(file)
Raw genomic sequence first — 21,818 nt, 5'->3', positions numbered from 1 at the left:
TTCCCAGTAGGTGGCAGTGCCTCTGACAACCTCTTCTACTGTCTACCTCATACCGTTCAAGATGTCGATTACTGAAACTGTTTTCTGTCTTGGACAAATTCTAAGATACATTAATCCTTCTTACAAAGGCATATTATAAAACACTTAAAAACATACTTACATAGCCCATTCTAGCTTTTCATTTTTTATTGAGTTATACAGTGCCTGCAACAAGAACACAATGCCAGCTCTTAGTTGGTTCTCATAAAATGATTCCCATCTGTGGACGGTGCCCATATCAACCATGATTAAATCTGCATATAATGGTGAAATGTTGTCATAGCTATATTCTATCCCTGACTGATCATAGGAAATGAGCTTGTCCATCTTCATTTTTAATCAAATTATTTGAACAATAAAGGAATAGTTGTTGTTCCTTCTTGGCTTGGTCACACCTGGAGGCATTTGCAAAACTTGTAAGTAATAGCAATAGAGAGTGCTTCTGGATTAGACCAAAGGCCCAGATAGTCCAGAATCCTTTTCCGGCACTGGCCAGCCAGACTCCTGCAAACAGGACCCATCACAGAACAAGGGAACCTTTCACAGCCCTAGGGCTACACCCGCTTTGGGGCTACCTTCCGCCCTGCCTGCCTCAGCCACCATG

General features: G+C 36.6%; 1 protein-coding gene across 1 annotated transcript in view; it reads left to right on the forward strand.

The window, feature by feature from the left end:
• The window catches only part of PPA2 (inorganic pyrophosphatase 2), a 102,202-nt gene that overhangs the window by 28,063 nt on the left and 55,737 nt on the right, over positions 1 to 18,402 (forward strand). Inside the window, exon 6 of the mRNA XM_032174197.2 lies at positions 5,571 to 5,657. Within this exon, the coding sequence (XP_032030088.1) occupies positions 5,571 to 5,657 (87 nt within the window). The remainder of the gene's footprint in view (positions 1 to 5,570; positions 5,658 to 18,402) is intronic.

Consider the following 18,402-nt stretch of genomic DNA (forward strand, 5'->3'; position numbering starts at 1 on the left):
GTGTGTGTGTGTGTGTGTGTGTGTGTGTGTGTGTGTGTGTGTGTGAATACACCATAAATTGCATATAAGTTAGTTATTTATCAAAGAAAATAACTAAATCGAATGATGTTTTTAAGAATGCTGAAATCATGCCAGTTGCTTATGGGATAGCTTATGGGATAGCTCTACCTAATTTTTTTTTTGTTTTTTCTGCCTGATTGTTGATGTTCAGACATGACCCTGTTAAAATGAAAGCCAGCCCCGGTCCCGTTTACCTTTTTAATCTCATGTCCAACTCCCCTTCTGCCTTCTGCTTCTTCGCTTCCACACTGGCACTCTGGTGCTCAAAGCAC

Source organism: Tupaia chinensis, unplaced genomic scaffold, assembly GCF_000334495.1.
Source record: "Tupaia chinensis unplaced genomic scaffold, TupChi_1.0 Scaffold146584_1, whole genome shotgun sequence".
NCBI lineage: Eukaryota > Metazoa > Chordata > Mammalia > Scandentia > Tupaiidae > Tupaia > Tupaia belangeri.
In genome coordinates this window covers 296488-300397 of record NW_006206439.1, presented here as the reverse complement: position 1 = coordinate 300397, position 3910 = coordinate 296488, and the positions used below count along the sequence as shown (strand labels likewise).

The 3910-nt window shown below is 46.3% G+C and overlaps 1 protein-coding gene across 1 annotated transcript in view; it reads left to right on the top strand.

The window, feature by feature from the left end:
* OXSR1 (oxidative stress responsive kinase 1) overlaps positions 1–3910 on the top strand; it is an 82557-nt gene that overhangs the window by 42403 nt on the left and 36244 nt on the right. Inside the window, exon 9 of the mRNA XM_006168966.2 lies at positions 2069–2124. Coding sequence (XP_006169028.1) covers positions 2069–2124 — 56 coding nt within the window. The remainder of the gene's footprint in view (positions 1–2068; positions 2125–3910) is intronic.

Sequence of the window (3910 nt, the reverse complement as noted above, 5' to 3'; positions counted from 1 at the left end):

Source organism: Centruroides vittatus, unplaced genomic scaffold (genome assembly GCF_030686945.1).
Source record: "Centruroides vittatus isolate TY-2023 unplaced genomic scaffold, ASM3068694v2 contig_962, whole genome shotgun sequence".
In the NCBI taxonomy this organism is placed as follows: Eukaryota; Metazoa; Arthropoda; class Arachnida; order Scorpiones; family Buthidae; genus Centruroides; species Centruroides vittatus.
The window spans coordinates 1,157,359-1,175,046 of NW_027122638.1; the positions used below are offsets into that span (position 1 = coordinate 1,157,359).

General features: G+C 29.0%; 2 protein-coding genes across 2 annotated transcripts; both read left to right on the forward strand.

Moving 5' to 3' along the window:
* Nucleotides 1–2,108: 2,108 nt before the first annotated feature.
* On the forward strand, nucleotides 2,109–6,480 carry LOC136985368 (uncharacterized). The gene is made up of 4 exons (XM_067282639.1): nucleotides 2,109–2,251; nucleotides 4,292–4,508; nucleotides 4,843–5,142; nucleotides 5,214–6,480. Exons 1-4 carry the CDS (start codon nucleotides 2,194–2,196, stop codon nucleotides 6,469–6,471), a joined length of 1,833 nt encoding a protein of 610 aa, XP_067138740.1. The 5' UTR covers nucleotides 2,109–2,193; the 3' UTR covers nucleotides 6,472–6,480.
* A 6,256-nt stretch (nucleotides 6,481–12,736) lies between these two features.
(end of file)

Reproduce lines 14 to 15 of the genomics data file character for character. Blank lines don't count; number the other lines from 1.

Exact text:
* OXSR1 (oxidative stress responsive kinase 1) overlaps positions 1–3910 on the top strand; it is an 82557-nt gene that overhangs the window by 42403 nt on the left and 36244 nt on the right. Inside the window, exon 9 of the mRNA XM_006168966.2 lies at positions 2069–2124. Coding sequence (XP_006169028.1) covers positions 2069–2124 — 56 coding nt within the window. The remainder of the gene's footprint in view (positions 1–2068; positions 2125–3910) is intronic.

Sequence of the window (3910 nt, the reverse complement as noted above, 5' to 3'; positions counted from 1 at the left end):